I like your thesis that the monster is human because of his compassion. It is a concise and focused answer to question, however I feel that the flow of your supporting arguments, which are supposed to lead us to this confusion, could use a bit of improvement. Postulate (1) is very well developed and very convincing to the fact that the monster needs compassion. Personally I feel you should leave out the paragraph about the comparison of the monster and Adam (postulate 2), it doesn’t do anything to add to your thesis that the monster is human because of his compassion. Next you develop the humanity of Victor and Walton by showing examples of their need for compassion, but I feel as a reader I had already accepted these two characters as human so this was unnecessary digression. Finally you make a historical reference to show the rampant racism of the time period. While I like this part of your essay a lot, it doesn’t really support your thesis, but if you’re attached to it I would leave it in since it is very well done.

    So basically my suggestion is to further develop postulate (1) and cut out postulates (2) and (3). After you remove (2) and (3), I would fill in that space by developing the other half of your thesis: that the monster is human because he has compassion for others. You do a very good job showing the monster needs compassion, but there isn’t anything to show us that the monster is compassionate himself.

    One last note: I would remove the sentence about Hitler and Hussein, it seems counterproductive to bring up humans who have no compassion when your thesis is that humans are defined by the fact they have compassion. Maybe I am misreading this, but as it is written it confuses the argument.

  2. An aside about Anthony's response: it is fantastic, and a good example of what someone might do, at least part of the time, to receive an outstanding participation grade. In other words, it is deep into A territory (just so everyone has a good example).

    Now, to carry on from what Anthony said. He mentions that bringing up Hitler and Hussein is problematic, because "it is counterproductive to bring up humans who have no compassion." I want to think about this as a way of exposing what I see as a range of issues here.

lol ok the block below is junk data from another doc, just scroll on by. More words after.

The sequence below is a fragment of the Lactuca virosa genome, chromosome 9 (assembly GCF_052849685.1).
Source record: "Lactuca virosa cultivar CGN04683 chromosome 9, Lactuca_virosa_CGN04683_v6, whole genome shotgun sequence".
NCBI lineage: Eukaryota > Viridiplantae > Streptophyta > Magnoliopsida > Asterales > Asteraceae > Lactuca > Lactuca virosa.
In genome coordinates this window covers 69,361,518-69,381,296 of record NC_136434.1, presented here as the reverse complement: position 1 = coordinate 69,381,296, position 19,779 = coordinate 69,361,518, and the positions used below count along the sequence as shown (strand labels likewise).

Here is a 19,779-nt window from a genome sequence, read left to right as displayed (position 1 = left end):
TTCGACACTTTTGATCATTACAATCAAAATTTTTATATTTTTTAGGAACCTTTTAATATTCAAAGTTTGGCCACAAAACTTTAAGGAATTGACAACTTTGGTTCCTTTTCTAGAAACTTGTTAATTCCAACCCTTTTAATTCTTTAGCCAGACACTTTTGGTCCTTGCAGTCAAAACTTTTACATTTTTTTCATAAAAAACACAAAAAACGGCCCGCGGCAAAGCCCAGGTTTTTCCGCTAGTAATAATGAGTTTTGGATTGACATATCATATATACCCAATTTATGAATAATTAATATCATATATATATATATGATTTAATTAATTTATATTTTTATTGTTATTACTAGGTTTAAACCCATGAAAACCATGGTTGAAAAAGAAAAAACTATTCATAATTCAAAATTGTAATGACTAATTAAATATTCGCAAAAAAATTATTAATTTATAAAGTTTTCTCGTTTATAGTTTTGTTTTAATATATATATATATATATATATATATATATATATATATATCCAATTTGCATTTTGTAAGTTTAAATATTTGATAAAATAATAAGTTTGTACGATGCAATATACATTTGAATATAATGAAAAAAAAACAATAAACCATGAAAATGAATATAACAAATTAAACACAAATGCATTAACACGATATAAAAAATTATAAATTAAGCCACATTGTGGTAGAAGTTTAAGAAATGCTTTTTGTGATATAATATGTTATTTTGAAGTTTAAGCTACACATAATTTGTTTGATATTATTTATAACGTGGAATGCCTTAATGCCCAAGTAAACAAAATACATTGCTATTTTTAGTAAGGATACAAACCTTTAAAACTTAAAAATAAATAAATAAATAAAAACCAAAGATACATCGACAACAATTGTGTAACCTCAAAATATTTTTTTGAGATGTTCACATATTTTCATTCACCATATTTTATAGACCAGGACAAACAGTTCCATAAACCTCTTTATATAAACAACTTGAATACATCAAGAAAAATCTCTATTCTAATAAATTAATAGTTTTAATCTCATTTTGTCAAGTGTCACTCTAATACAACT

First - when you use a historical example, it had better be correct. So - is it true that Hitler and Hussein were human beings without compassion? They both did, from contemporary American point of view, very bad things - but does that mean they never had compassion? People *liked* Hitler. Churchill himself *liked* Hitler. He was smart, funny, charismatic, compelling, and by no means heartless (I understand) *unless you were the "wrong" sort of person*. I know less about Hussein, but the man wrote romantic novels - which probably means he had some kind of empathy for *somebody*.

    Why do I go on about that? Painting with a broad brush on topics you know little about is almost always a mistake. Hitler and Hussein may be *evil* - but that doesn't mean they had no compassion for anyone, at any time.

    How different is Frankenstein? How different, for that matter, is Clerval, who literally aspires to conquering and subjugating India? Are they compassionate men?

    But one might say that mentally ill people might, under some cirtumstances, have no compassion (true sociopaths, severely autistic people, etc.). Does this man they aren't actually human?

    From another angle, though, some biologists would argue that altruism (surely close to comapassion) is biological in its origins - see E.O. Wilson's Sociobiology, for instance, which does a lot with this topic, arguing, for instance, that African wild dogs are deeply altruistic.

    Here's *my* question: how hard did you think about whether humanity is properly defined through compassion? I believe that you thought about it some, and I believe that you mostly succeeded in talking about the role of compassion in the novel (Anthony has some nice details). But the definition itself seems unjustified, as the issue of Hitler and Hussein might reveal.

    That doesn't mean it's a bad definition - it just means that some serious kinks would need to be worked out for it to work well.